Heart attack patients need to bear a few things in mind when undergoing percutaneous coronary intervention (PCI).
If you have a major heart attack, it is very likely that your doctor will advise you to undergo a procedure called coronary angiography (CAG) followed by percutaneous coronary intervention (PCI). CAG involves inserting a plastic tubing inserted into your leg or wrist artery under local anaesthesia and injecting iodine contrast agents into your heart arteries then taking pictures using X-ray machines. PCI involves the insertion of wires, balloon catheters, and cylindrical meshes through the plastic tubing inserted into your limb artery to reach the blocked segment of the heart artery to open it. Most of the time, the diagnosis of a significantly blocked heart artery occurs in a non-emergency setting, allowing more time for understanding and assessment of the heart condition. What are the facts that you should know about PCI to obtain the best long term outcomes?
In October 2015, the American Heart Association (AHA) and American College of Cardiology Foundation (ACCF) released an update to the guidelines on emergency PCI for those with a major heart attack. In the past, the guidelines had recommended that only the heart artery causing the heart attack should be opened during the PCI and even if there are significant blockages in other heart arteries, this should not be performed within the same time or same hospitalisation. Unfortunately, this stand has resulted in patients who have had emergency PCI during a heart attack suffer a second heart attack from another heart artery occlusion shortly after being discharged from hospital.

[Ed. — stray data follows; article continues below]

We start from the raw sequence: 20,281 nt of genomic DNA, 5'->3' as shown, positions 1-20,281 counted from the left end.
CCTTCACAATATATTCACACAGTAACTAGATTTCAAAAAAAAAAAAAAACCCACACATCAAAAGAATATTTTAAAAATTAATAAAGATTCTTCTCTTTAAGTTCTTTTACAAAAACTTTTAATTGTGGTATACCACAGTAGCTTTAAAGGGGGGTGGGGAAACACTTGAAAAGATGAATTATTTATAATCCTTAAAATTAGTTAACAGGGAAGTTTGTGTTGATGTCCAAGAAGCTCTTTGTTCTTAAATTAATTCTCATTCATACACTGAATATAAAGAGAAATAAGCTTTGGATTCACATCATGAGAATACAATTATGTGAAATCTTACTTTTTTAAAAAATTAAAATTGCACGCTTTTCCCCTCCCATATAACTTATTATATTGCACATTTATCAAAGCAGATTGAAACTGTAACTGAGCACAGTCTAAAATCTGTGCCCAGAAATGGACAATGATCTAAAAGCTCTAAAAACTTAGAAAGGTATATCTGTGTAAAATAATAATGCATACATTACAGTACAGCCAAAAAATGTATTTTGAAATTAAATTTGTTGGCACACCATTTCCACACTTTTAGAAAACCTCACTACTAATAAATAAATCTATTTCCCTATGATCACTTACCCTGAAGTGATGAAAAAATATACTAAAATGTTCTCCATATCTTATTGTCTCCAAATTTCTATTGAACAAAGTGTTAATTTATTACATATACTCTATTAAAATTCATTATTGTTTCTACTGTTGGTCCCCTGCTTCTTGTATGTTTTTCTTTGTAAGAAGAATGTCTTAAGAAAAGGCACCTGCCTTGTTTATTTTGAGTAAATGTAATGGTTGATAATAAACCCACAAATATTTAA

Current data including randomised controlled studies have shown that opening multiple blockages during the emergency PCI or as a second staged procedure during the same hospitalisation may be beneficial during a heart attack when compared to just opening the culprit blockage. When comparing the opening of multiple blockages within the same hospitalisation as compared to opening only the culprit blockage, the data from the PRAMI (Preventive Angioplasty in Acute Myocardial Infarction) trial (death and heart attacks in 9% versus 22%), CvLPRIT (Complete Versus Culprit-Lesion Only Primary PCI) trial (death and heart attack in 10% versus 21%) and the DANAMI 3 PRIMULTI (Third Danish Study of Optimal Acute Treatment of Patients with ST-segment Elevation Myocardial Infarction) trial (death, heart attacks and repeat procedures of 13% versus 22%) support the approach to treat the significant major heart artery blockages within the same hospitalisation rather than just the culprit blockage.
Most PCIs are non-emergency procedures and the right decisions can help you to obtain the best outcome.